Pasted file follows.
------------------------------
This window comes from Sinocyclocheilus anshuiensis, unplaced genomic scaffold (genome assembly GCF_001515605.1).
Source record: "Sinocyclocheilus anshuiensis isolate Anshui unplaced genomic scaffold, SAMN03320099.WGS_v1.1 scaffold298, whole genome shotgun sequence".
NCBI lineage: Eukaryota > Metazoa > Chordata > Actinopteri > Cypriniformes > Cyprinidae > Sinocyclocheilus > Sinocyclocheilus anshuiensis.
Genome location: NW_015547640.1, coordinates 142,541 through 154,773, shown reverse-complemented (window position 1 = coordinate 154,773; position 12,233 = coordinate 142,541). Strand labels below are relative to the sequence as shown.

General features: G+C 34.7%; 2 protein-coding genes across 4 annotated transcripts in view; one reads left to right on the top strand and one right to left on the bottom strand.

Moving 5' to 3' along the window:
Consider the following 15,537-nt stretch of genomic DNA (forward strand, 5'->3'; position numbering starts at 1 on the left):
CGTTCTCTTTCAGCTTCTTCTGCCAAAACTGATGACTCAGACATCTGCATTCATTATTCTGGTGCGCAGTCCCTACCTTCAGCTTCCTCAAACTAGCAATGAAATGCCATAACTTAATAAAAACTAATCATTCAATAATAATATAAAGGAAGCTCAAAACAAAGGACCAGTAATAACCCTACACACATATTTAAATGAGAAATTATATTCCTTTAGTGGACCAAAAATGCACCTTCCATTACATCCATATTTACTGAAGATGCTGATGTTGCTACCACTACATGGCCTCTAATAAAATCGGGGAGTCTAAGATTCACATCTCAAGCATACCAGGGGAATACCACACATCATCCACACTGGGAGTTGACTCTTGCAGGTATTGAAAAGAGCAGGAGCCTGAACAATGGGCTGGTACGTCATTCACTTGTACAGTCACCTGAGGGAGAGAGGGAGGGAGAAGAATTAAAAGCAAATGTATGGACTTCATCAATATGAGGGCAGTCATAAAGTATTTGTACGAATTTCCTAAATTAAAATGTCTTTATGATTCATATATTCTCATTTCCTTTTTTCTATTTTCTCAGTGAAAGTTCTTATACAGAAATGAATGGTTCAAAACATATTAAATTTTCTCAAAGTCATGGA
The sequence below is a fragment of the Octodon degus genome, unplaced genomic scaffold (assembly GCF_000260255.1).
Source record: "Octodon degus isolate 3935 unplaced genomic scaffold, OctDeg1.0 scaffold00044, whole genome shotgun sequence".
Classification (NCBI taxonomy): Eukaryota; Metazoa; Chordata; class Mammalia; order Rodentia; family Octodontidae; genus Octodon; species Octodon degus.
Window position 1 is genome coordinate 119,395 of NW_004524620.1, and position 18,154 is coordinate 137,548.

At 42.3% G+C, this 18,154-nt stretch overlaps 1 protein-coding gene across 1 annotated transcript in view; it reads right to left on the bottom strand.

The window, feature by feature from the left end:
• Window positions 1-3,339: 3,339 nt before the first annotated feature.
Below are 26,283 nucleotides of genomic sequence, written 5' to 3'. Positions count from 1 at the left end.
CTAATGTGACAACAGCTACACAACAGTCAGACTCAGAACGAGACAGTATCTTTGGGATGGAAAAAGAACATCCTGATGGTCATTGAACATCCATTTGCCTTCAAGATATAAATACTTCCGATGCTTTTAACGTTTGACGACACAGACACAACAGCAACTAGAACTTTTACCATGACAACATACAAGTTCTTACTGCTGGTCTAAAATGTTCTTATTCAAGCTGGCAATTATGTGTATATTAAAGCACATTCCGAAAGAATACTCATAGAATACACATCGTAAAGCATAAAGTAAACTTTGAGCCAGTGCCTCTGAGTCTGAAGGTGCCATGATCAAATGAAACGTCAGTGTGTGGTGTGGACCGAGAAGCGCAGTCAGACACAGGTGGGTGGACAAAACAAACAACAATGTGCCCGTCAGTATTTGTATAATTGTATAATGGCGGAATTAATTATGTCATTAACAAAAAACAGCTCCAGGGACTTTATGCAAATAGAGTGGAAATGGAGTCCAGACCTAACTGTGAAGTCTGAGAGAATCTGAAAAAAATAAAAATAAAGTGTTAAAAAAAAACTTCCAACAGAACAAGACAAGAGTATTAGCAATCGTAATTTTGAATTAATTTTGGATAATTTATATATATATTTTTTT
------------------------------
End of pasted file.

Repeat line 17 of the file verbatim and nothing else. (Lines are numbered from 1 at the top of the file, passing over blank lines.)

CTAATGTGACAACAGCTACACAACAGTCAGACTCAGAACGAGACAGTATCTTTGGGATGGAAAAAGAACATCCTGATGGTCATTGAACATCCATTTGCCTTCAAGATATAAATACTTCCGATGCTTTTAACGTTTGACGACACAGACACAACAGCAACTAGAACTTTTACCATGACAACATACAAGTTCTTACTGCTGGTCTAAAATGTTCTTATTCAAGCTGGCAATTATGTGTATATTAAAGCACATTCCGAAAGAATACTCATAGAATACACATCGTAAAGCATAAAGTAAACTTTGAGCCAGTGCCTCTGAGTCTGAAGGTGCCATGATCAAATGAAACGTCAGTGTGTGGTGTGGACCGAGAAGCGCAGTCAGACACAGGTGGGTGGACAAAACAAACAACAATGTGCCCGTCAGTATTTGTATAATTGTATAATGGCGGAATTAATTATGTCATTAACAAAAAACAGCTCCAGGGACTTTATGCAAATAGAGTGGAAATGGAGTCCAGACCTAACTGTGAAGTCTGAGAGAATCTGAAAAAAATAAAAATAAAGTGTTAAAAAAAAACTTCCAACAGAACAAGACAAGAGTATTAGCAATCGTAATTTTGAATTAATTTTGGATAATTTATATATATATTTTTTT